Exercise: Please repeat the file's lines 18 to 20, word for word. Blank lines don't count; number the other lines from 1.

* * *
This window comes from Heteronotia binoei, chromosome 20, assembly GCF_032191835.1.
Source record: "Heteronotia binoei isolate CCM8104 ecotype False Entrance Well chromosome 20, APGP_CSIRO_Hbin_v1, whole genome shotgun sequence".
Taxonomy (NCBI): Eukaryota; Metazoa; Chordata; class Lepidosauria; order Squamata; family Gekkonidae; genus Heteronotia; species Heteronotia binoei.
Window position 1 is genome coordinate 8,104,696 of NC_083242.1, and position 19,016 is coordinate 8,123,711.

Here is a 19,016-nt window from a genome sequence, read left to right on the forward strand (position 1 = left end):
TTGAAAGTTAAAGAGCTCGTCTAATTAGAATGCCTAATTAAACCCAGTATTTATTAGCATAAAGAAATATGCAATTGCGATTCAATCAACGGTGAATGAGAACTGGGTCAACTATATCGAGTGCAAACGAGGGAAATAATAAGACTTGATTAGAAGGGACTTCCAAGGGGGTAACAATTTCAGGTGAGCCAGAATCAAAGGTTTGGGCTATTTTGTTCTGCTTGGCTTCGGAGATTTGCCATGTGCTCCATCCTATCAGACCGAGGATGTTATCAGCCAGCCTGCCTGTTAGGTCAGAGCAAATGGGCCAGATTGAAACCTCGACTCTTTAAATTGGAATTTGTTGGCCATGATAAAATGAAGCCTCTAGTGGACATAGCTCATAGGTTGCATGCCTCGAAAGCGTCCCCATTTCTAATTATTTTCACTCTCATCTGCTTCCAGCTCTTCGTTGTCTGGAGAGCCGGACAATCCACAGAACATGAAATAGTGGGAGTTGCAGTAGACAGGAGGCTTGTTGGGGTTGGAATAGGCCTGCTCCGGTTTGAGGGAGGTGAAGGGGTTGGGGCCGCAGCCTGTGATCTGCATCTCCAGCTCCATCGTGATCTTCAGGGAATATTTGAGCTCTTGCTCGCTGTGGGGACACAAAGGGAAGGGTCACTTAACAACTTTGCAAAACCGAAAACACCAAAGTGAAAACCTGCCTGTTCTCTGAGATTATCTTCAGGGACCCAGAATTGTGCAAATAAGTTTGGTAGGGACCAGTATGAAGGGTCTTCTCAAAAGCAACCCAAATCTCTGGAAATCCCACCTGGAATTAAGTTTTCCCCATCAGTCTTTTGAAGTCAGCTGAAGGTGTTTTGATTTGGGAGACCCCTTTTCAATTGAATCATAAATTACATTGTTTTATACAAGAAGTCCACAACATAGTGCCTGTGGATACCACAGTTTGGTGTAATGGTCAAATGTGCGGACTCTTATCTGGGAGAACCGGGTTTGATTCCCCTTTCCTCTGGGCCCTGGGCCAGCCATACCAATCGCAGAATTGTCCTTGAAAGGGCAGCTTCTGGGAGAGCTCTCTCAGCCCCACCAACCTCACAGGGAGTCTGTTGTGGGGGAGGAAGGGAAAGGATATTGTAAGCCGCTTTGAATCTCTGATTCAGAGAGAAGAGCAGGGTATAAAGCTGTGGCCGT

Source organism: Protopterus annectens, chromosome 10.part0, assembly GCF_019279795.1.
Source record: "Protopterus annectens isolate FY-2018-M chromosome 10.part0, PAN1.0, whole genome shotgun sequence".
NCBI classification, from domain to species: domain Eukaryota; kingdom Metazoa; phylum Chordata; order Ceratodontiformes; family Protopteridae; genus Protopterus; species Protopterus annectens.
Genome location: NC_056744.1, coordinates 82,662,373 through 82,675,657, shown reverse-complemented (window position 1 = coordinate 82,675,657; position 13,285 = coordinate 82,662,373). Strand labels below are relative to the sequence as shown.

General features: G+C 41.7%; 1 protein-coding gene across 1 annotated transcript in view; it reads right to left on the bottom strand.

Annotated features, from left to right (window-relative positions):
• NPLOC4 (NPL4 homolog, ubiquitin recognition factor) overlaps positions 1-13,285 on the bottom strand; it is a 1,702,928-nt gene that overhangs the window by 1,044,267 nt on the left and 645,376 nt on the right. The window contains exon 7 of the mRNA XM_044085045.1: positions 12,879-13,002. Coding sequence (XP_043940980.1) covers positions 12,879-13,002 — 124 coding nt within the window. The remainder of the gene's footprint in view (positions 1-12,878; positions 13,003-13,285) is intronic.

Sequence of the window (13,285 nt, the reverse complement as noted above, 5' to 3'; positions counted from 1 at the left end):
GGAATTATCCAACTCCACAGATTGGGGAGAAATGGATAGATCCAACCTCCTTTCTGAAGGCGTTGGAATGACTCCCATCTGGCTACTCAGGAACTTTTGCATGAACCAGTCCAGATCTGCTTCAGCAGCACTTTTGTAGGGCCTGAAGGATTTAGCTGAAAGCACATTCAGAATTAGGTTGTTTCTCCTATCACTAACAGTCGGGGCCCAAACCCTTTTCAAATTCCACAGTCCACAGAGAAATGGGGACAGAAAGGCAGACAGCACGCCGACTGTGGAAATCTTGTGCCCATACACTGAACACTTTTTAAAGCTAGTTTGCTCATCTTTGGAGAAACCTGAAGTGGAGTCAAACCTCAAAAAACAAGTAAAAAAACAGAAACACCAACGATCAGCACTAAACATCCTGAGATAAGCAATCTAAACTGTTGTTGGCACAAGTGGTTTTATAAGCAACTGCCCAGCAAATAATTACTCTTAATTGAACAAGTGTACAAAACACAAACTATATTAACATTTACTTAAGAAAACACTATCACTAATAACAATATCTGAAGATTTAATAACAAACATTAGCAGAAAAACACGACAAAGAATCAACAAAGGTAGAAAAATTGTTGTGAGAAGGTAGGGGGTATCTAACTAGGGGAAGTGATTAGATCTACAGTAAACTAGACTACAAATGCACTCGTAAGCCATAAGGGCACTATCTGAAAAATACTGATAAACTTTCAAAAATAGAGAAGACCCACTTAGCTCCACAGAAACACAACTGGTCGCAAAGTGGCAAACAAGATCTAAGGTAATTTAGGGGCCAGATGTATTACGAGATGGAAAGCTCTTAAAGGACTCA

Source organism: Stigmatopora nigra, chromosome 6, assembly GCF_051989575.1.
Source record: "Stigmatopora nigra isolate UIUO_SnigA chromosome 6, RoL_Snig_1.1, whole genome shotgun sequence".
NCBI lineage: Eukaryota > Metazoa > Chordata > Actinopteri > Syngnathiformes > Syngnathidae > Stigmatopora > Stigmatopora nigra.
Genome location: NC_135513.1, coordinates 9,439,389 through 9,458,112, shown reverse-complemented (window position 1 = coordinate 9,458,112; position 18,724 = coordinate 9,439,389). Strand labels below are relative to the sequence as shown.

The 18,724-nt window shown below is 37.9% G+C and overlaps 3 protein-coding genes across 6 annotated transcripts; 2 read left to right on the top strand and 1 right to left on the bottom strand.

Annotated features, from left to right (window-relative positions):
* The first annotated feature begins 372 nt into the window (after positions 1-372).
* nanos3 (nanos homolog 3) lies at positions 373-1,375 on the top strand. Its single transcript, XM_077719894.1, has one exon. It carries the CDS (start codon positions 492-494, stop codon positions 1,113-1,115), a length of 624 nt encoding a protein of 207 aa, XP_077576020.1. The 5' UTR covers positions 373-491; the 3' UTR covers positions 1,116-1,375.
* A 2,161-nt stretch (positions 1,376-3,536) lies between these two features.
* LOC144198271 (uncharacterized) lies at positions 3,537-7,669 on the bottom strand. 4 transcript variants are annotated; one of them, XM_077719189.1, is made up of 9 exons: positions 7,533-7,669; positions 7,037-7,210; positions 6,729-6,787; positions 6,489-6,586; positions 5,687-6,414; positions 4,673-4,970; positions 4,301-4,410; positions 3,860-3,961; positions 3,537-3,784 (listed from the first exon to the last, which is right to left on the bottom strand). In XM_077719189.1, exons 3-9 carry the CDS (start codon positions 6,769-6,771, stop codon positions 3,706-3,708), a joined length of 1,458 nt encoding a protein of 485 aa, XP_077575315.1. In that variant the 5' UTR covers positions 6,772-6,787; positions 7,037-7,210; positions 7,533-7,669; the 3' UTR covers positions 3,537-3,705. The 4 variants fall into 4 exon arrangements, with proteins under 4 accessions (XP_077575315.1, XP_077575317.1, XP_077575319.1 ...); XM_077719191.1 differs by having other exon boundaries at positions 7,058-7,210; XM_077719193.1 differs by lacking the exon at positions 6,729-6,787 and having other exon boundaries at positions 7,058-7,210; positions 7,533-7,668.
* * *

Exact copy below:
NCBI lineage: Eukaryota > Metazoa > Chordata > Actinopteri > Syngnathiformes > Syngnathidae > Stigmatopora > Stigmatopora nigra.
Genome location: NC_135513.1, coordinates 9,439,389 through 9,458,112, shown reverse-complemented (window position 1 = coordinate 9,458,112; position 18,724 = coordinate 9,439,389). Strand labels below are relative to the sequence as shown.

The 18,724-nt window shown below is 37.9% G+C and overlaps 3 protein-coding genes across 6 annotated transcripts; 2 read left to right on the top strand and 1 right to left on the bottom strand.